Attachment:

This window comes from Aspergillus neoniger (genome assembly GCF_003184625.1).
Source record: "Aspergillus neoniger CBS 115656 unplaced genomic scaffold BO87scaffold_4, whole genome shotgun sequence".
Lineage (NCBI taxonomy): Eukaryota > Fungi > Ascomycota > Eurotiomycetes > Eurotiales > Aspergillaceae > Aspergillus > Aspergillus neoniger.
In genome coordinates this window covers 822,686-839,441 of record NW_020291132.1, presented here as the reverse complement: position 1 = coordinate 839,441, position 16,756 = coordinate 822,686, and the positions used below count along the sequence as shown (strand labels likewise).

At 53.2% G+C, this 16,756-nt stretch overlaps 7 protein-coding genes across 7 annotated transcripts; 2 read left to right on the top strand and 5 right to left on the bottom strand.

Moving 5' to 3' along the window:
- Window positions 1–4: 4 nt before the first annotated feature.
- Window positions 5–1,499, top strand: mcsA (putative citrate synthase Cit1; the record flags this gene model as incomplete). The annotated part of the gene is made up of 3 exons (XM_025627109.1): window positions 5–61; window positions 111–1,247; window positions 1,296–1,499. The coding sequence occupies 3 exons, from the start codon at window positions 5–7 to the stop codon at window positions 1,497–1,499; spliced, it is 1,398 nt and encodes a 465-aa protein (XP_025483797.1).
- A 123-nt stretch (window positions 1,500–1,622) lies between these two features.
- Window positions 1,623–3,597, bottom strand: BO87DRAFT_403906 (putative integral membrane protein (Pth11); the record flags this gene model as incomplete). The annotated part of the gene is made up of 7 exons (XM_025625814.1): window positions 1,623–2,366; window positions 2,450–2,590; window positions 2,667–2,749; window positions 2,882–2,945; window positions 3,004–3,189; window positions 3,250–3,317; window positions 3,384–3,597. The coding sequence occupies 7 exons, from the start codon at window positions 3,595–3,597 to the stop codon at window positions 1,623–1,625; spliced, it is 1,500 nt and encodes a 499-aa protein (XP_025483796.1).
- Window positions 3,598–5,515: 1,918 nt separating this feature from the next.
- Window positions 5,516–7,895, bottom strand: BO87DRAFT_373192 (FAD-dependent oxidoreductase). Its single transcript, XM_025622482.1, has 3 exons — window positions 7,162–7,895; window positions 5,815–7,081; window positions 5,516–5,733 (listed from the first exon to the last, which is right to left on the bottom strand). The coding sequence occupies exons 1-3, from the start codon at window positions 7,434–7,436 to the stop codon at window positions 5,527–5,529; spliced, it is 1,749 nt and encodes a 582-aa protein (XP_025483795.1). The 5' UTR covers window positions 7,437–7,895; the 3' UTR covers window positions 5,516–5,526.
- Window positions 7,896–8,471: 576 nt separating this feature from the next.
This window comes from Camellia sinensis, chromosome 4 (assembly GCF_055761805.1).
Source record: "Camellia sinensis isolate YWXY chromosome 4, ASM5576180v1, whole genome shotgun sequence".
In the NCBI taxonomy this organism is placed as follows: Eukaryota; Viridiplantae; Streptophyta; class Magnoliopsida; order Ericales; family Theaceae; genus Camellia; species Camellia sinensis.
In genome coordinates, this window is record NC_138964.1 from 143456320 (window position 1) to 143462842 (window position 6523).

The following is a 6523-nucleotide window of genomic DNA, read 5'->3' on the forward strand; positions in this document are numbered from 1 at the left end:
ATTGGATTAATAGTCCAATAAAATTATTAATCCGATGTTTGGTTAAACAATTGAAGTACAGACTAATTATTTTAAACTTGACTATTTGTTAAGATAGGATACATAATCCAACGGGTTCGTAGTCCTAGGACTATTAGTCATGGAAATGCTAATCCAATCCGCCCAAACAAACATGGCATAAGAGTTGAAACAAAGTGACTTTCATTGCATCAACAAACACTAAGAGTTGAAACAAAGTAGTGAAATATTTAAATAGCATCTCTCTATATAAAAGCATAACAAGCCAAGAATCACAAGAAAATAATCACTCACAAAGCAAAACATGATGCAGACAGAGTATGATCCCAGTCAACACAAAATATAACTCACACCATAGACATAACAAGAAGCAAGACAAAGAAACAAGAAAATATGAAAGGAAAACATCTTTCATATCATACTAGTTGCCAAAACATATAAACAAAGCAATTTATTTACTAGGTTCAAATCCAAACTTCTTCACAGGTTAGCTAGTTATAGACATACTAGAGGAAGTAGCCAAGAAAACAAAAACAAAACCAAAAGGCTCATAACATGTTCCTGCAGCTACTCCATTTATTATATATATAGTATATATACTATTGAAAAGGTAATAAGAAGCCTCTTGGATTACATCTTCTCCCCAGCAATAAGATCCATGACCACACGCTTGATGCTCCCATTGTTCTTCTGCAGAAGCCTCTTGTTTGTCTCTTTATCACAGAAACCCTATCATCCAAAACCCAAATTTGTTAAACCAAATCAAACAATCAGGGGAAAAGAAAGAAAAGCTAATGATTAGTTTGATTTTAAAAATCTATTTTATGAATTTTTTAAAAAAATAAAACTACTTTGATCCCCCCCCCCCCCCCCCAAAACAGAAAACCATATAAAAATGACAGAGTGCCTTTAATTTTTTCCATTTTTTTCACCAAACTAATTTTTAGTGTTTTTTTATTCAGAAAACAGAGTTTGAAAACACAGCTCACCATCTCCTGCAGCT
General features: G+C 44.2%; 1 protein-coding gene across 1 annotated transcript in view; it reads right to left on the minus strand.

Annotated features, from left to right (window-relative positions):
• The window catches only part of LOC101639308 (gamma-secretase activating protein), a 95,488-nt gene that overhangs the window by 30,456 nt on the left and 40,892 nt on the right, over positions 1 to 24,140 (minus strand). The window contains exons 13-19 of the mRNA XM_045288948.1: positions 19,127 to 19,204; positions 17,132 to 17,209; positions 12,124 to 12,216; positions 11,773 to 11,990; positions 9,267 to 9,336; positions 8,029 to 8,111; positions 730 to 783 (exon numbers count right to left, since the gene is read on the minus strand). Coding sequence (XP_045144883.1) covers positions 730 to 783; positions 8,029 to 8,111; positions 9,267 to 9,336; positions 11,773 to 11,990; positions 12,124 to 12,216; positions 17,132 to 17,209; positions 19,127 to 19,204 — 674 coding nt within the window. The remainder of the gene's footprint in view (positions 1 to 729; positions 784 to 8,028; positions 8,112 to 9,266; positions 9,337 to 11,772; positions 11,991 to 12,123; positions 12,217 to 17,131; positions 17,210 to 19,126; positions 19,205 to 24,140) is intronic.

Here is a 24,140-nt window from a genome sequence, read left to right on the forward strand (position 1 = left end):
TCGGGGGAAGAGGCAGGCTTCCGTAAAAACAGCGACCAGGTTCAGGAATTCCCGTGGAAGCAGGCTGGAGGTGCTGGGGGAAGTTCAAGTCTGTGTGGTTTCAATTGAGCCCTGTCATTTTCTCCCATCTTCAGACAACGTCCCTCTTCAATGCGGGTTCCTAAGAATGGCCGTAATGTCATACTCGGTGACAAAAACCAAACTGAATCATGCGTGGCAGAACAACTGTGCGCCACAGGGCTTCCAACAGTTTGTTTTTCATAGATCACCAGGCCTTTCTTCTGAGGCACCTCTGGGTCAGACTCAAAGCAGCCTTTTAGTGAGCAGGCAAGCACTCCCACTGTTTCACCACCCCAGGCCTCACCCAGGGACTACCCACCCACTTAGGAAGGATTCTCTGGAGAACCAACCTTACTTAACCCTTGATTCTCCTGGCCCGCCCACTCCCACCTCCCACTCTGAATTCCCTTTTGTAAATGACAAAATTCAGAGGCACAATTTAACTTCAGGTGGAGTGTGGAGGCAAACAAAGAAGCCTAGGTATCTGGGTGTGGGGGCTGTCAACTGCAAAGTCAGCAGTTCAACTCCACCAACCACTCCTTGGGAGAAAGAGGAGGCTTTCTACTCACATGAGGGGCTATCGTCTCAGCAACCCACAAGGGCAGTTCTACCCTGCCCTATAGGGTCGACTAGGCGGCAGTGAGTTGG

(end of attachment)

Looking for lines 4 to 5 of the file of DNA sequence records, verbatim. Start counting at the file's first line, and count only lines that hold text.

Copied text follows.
In genome coordinates this window covers 822,686-839,441 of record NW_020291132.1, presented here as the reverse complement: position 1 = coordinate 839,441, position 16,756 = coordinate 822,686, and the positions used below count along the sequence as shown (strand labels likewise).

At 53.2% G+C, this 16,756-nt stretch overlaps 7 protein-coding genes across 7 annotated transcripts; 2 read left to right on the top strand and 5 right to left on the bottom strand.